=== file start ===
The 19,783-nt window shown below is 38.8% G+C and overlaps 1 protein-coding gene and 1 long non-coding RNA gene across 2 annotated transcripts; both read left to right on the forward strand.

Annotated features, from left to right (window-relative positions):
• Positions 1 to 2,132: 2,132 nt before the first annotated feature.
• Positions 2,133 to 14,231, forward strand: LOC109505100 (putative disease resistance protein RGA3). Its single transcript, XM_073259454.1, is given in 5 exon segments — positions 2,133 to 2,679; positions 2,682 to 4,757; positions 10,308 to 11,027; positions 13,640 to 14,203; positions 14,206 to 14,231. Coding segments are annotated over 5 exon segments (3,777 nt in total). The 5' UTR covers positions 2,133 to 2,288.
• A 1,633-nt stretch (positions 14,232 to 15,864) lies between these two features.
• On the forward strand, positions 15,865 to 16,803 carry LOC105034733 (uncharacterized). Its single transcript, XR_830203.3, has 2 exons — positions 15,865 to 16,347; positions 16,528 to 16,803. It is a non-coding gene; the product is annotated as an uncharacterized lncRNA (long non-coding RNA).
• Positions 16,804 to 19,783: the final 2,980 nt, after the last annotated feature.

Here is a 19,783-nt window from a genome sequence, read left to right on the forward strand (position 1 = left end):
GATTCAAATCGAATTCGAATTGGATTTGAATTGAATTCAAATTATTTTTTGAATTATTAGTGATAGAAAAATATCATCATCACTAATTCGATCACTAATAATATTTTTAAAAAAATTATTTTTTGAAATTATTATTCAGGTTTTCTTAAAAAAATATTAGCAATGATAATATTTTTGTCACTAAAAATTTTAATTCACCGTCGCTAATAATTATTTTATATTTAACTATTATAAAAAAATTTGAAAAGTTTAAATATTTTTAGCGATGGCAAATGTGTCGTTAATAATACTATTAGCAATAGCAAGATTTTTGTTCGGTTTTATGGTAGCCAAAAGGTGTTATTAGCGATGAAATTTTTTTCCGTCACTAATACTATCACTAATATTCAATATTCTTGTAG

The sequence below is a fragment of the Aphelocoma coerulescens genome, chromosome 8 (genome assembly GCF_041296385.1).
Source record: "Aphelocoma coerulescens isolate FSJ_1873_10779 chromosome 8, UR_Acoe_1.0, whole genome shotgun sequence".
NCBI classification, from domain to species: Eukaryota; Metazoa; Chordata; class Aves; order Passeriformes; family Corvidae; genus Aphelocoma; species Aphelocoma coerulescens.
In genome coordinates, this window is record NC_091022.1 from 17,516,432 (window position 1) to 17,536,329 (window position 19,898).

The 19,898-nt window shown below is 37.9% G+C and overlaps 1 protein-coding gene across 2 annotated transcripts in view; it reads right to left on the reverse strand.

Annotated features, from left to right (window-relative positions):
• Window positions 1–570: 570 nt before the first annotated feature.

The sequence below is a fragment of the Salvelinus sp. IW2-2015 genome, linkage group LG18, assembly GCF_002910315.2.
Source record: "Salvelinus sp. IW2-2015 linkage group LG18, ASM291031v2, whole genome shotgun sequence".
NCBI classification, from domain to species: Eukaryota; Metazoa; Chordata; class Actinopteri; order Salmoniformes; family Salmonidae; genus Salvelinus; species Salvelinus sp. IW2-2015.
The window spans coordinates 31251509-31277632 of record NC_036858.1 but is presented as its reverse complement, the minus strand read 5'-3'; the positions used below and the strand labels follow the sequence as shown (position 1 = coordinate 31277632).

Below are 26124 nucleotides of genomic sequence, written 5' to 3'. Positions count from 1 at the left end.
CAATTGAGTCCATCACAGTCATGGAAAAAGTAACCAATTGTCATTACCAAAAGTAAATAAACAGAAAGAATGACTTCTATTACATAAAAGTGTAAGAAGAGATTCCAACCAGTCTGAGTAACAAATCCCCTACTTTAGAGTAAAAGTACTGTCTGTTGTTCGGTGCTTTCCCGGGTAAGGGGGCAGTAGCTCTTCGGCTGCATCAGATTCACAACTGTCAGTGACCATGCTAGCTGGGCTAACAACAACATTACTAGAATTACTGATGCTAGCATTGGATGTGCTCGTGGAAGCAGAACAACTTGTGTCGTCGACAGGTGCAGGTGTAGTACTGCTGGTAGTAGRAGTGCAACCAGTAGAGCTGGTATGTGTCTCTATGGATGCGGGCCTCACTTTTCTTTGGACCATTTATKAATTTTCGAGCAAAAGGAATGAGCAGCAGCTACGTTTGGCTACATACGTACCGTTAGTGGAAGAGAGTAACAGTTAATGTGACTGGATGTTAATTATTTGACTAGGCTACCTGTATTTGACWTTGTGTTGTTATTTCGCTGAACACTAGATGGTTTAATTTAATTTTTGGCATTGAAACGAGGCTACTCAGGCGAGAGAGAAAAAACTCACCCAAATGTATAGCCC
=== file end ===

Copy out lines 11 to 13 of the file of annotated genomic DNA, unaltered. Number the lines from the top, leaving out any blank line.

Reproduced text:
Source record: "Aphelocoma coerulescens isolate FSJ_1873_10779 chromosome 8, UR_Acoe_1.0, whole genome shotgun sequence".
NCBI classification, from domain to species: Eukaryota; Metazoa; Chordata; class Aves; order Passeriformes; family Corvidae; genus Aphelocoma; species Aphelocoma coerulescens.
In genome coordinates, this window is record NC_091022.1 from 17,516,432 (window position 1) to 17,536,329 (window position 19,898).